Fresh Food Retailer Program

Tulane University, Prevention Research Center

A table full of berries

Prior to Hurricane Katrina, many African-American neighborhoods were unable to get healthy foods. Fewer supermarkets were located in African-American neighborhoods than in other neighborhoods and this became even worse after the storm.

To determine whether this problem still existed, researchers continued their study of supermarkets in post-Katrina New Orleans. Before the storm in 2005, the city had 31 supermarkets. By 2007, New Orleans only had 15 supermarkets, but by 2014 the number had increased to 32. Additionally, access to a supermarket in African-American neighborhoods in 2014 was not significantly different than in other racially mixed neighborhoods. This research by the Tulane Prevention Research Center (PRC) is important because it shows that improvements in supermarket access are occurring, especially for groups that previously could not get a wide variety of foods, including healthy foods. This result is an average across all neighborhoods in the city. A number of neighborhoods, however, including the Lower Ninth Ward, are still lacking an accessible supermarket.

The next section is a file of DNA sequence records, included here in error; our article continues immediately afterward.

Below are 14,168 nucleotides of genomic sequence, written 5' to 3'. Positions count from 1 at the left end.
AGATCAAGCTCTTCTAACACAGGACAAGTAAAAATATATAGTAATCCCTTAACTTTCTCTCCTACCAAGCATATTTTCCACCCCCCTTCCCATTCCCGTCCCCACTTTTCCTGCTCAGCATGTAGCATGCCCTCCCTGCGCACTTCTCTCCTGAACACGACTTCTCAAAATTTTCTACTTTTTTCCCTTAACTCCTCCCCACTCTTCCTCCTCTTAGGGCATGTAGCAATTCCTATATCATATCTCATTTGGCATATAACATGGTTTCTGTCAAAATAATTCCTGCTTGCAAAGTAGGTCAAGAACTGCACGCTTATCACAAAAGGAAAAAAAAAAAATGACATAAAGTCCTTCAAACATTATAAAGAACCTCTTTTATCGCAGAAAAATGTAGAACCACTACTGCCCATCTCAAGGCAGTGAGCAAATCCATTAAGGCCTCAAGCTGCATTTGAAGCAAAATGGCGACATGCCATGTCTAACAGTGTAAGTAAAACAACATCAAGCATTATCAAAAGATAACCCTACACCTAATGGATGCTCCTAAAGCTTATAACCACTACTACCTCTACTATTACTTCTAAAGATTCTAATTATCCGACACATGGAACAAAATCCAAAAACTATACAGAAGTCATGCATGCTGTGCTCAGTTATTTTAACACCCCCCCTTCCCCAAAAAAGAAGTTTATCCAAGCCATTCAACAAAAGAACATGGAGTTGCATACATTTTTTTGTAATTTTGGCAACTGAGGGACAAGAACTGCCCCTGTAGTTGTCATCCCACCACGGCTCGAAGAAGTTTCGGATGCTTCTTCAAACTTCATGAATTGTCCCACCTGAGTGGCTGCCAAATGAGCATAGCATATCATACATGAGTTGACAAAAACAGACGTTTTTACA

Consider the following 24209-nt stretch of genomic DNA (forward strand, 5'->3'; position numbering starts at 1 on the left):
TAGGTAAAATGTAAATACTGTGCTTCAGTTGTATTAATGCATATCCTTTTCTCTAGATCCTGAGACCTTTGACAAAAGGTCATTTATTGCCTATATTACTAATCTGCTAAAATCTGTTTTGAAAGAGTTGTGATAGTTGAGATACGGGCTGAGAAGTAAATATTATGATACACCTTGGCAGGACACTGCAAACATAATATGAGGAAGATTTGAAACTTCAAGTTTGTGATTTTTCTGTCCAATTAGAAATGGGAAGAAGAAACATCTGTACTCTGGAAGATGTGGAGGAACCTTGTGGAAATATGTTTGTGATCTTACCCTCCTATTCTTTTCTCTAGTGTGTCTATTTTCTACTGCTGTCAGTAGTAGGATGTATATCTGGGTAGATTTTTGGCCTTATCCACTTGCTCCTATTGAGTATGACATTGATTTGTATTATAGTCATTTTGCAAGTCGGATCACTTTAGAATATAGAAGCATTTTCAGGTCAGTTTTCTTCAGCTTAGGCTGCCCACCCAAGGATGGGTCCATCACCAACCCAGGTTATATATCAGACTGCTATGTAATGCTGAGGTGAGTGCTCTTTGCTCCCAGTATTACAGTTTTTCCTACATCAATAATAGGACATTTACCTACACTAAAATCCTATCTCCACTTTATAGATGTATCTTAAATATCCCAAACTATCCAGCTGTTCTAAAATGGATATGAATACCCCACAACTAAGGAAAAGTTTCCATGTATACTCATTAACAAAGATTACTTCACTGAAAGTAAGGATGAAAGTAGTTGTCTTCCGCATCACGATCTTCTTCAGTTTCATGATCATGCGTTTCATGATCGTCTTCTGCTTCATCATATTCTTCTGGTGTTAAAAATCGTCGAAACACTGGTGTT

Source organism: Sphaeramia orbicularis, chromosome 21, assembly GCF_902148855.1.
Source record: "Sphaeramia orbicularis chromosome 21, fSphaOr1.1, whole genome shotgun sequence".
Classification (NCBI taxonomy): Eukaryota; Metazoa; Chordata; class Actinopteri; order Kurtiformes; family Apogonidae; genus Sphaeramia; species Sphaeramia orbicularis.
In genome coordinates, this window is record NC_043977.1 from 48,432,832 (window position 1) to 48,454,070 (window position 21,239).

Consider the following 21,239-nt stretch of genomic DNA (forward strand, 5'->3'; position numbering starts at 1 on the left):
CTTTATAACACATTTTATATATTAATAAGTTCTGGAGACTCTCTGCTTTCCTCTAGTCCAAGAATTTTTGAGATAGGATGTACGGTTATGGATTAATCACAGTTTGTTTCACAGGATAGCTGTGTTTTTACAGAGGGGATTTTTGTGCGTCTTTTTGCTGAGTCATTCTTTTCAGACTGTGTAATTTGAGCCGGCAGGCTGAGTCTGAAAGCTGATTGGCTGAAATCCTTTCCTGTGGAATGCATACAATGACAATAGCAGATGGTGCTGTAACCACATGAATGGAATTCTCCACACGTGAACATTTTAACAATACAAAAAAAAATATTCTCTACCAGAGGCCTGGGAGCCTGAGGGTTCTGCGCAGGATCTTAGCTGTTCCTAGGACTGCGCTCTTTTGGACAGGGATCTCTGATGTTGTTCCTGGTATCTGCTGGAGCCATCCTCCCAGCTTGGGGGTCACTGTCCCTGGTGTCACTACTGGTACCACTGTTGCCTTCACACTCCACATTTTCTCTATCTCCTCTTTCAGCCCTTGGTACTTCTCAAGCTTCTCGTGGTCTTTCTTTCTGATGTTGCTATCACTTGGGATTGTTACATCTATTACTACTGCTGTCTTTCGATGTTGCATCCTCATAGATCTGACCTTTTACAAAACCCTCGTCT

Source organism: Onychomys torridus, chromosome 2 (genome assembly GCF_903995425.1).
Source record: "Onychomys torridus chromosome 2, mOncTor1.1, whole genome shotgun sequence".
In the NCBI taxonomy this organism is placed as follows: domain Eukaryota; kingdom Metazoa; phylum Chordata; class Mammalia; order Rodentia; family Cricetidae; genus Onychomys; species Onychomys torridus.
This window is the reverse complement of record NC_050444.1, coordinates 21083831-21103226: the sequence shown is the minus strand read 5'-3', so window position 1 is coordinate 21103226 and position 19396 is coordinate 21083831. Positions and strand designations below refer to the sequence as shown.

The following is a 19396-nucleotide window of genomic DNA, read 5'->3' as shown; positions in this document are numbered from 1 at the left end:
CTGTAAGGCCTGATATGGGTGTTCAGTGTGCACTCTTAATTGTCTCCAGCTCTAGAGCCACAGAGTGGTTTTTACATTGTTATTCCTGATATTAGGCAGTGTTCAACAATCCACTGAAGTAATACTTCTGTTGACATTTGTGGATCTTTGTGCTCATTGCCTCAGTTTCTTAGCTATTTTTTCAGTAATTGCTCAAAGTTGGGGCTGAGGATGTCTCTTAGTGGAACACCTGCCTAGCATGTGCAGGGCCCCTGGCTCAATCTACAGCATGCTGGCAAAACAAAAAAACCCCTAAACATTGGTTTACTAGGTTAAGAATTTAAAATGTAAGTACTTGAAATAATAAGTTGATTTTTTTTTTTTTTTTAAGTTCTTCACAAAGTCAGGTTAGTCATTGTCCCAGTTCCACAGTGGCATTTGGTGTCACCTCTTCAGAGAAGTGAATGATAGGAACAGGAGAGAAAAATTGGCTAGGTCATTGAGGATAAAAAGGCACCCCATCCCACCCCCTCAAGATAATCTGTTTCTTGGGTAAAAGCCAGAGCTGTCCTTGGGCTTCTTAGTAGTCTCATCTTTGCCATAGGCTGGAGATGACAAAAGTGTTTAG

The city of New Orleans Fresh Food Retailer Initiative sought to foster neighborhood development, and two supermarkets funded through this program opened in 2014.

According to Tulane PRC researchers, the recent increase in supermarkets may have been due in part to the city’s Fresh Food Retailer Initiative (FFRI), a program designed to make fresh foods easier to get in underserved communities.

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